This book covers some of the most important aspects of the plant biology - the nature and the structure of the plant cell, the evolution of the plant life, and the spread and adaptation of plants to various climates and environments. The most fascinating part of the book is the one that tries to explain the invasion of the land by plants. This is probably one of the most significant events in the natural history, and without it no other kind of land life would have been possible, and you and I would probably not be reading this book. It is quite incredible how many technical problems needed to be resolved for the plants to leave the aquatic environment and successfully adopt themselves for the life on the land. Many of these adaptations we take for granted, if we even think about them (such as the ability of plants to accumulate and store large quantities of water and prevent their desiccation.) This book does a marvelous job of describing these adaptations and putting them within the context of plant biology in general.

For me personally one of the biggest lessons from the reading of this book was the renewed appreciation of the field and "macro" biology. Over the past two decades there has been an increasing pressure in university departments and other scientific organization on the micro and molecular biology. Those are indeed very important and trendy topics, but there is much more to life, and plant life in particular, than what can be deduced from observing it under the microscope or in the test tube. We could be decoding every gene out there until we are blue in face, but if we don't have a good appreciation for what macroscopic function for the given organism those genes serve, we'll never be fully able to understand its meaning and purpose. Those macroscopic aspects of biology are still hugely important, and a short book like this one can go a long way of reminding us of their utility and beauty.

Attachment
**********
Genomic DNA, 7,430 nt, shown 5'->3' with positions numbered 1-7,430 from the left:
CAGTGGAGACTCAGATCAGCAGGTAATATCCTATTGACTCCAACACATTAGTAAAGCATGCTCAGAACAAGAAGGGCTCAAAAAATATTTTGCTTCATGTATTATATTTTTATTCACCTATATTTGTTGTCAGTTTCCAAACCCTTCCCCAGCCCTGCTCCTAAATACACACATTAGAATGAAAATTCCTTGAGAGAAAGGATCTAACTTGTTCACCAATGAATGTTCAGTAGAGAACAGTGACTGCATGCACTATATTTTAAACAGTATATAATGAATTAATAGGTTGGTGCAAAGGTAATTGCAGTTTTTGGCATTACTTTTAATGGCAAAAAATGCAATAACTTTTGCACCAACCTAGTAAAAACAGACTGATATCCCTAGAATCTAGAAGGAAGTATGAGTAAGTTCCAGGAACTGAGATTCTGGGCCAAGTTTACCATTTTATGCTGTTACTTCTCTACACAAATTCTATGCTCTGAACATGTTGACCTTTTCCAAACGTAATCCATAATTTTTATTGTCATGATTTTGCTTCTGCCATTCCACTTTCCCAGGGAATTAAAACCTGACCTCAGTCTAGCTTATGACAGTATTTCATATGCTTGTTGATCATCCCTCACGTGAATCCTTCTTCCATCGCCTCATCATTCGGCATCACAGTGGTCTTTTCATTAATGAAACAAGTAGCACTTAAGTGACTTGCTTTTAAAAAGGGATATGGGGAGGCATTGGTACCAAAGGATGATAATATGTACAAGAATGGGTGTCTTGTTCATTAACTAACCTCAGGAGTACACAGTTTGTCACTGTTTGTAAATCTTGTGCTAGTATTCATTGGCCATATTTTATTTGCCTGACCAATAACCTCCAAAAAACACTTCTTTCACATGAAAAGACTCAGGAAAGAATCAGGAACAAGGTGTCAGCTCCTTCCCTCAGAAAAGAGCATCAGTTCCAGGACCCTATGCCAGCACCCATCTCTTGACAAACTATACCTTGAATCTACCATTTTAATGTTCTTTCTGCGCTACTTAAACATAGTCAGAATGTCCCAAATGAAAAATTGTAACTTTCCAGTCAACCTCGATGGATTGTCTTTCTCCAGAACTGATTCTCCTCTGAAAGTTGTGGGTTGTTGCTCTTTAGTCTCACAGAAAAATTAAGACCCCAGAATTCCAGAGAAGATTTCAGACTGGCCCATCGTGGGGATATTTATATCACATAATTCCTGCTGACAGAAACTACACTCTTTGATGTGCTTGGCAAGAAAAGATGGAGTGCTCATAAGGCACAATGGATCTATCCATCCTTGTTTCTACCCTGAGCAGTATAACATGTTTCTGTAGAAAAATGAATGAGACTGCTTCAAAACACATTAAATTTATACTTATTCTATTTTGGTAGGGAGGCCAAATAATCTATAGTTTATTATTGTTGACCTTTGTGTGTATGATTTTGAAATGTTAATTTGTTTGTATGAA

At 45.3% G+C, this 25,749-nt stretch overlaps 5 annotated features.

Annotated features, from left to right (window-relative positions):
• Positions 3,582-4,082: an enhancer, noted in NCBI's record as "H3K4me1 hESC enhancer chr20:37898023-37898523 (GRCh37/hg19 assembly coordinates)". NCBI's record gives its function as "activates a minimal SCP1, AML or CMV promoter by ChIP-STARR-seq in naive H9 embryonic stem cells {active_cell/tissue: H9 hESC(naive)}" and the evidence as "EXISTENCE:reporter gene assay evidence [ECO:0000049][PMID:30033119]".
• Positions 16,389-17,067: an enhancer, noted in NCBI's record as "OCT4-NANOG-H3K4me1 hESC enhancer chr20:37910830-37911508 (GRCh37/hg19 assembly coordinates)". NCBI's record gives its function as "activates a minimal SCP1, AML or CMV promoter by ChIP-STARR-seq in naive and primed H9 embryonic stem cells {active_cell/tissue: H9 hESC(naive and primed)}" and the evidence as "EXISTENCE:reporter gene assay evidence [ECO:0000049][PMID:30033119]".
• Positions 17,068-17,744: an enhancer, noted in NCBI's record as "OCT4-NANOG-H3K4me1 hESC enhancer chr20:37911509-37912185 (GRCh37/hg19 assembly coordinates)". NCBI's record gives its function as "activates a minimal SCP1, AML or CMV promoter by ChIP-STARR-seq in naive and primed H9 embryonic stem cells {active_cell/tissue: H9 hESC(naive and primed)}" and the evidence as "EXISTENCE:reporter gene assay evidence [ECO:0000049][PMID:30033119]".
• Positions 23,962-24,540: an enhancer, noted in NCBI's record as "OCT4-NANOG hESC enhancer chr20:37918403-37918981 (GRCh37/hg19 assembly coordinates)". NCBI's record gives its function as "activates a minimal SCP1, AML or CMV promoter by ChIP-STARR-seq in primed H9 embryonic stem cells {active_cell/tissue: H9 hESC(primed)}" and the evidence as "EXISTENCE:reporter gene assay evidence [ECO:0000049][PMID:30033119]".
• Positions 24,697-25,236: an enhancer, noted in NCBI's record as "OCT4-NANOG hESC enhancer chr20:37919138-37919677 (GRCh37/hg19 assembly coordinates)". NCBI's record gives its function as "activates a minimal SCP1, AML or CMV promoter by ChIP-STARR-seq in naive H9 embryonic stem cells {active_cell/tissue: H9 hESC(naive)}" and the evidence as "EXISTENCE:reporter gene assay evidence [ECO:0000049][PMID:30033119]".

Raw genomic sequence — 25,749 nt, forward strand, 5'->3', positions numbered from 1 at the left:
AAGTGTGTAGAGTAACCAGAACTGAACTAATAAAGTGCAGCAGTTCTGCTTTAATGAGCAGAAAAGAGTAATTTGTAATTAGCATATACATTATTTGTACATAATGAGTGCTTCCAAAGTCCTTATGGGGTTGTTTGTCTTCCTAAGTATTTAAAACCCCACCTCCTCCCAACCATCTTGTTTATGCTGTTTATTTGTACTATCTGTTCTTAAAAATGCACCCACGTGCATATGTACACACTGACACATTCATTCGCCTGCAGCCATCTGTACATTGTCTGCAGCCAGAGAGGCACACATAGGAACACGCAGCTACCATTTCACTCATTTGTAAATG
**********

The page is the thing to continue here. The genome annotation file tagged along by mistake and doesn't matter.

Whether you are a plant aficionado or someone who needs to brush up on their high school plant biology, this short book will provide you with a lot of interesting pieces of information and insights into what continues to make plants such an interesting subject of fascination and study.
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4.0 out of 5 stars Also good for the person who doesn't want a college class ..., November 19, 2014
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This review is from: Plants: A Very Short Introduction (Paperback)
A scientific little book, small print, very packed with information. A dandy introduction to the world of plants and much more thorough than you would expect when you see this tiny volume! Also good for the person who doesn't want a college class in plants, yet has an interest in the development of the plant world, it's differentiation, and it's spread.
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Plants: A Very Short Introduction
Plants: A Very Short Introduction by Timothy Walker (Paperback - May 4, 2012)